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Thursday, 2 May 2013

Phil Davis | The Scholarly Kitchen

Institutional Repository Study Is Recast in UK Political Light

How a publisher study of institutional repositories is used against those who created it. Continue reading »

PubMed Central Reduces Publisher Traffic, Study Shows

PubMed Central reduces article downloads from 14 biomedical society websites when articles are made freely available after embargo. Continue reading »

Can F1000 Recommendations Predict Future Citations?

Expert ratings have poorer predictive power than journal citation metrics, study reveals. Continue reading »

Do Uninteresting Papers Really Need Peer Review?

Do papers reporting null results or confirmational results need to go through the same process as papers reporting significant and novel results? Or do they require only passing a perfunctory editorial review? Continue reading »

Rewarding Reviewers: Money, Prestige, or Some of Both?

Are editors, reviewers and authors ready for a commercial solution to peer review? Survey results are in! Continue reading »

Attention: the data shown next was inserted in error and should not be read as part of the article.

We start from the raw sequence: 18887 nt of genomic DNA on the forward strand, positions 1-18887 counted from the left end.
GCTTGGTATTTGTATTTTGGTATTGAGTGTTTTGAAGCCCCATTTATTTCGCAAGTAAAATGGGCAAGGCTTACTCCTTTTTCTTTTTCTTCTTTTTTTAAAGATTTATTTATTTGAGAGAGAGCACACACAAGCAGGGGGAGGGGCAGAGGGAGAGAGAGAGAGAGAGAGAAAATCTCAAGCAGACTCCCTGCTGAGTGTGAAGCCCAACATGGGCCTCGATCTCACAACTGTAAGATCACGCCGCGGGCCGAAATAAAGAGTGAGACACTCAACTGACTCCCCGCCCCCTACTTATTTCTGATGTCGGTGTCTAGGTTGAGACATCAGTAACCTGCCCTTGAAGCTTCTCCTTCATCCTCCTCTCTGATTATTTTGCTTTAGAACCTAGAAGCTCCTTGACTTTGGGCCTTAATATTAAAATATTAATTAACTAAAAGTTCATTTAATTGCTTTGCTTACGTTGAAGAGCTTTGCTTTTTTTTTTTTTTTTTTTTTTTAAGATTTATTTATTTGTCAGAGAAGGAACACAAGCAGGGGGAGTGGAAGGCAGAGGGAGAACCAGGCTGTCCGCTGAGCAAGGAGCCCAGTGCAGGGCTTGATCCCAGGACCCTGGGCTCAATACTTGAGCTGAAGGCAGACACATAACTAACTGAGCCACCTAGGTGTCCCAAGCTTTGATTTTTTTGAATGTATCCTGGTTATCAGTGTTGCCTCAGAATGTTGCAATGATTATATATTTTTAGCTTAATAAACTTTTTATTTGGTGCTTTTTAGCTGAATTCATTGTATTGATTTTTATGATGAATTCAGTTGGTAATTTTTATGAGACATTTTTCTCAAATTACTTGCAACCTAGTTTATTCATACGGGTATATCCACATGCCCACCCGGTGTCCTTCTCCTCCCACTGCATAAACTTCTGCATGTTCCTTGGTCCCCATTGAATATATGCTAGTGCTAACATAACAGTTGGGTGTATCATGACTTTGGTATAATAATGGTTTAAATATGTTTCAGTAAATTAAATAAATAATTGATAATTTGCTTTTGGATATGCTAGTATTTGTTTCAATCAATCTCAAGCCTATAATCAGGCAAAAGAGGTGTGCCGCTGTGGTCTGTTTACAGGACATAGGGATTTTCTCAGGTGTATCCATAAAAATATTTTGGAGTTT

Privatizing Peer Review — A Short Survey

Initiatives like Rubriq will succeed if they address the real needs of authors, reviewers, and editors. Take the survey and tell us what you think. Continue reading »

Netherlands Heart Journal Editor Delivers Dutch Citation Treat

Editors have learned how to exploit a simple loophole in the calculation of the Impact Factor. Is it time to close that loophole? Continue reading »

Online Reviews of Doctors — Scant, Volatile, and Overwhelmingly Positive

When trusting the wisdom of the crowds, it’s important to understand what is meant by “crowd.” Continue reading »

How Much of the Literature Goes Uncited?

Making sense of non-events (citation, circulation, and publication) requires context and a tolerance for uncertainty. Continue reading »

What’s In a (Journal) Name?

The name of a journal extends far beyond what it publishes. United brands (Nature, JAMA, Cell, Science, IEEE, PLoS) create powerful signals in the marketplace. They can also be overextended. Continue reading »

Phil Davis | The Scholarly Kitchen

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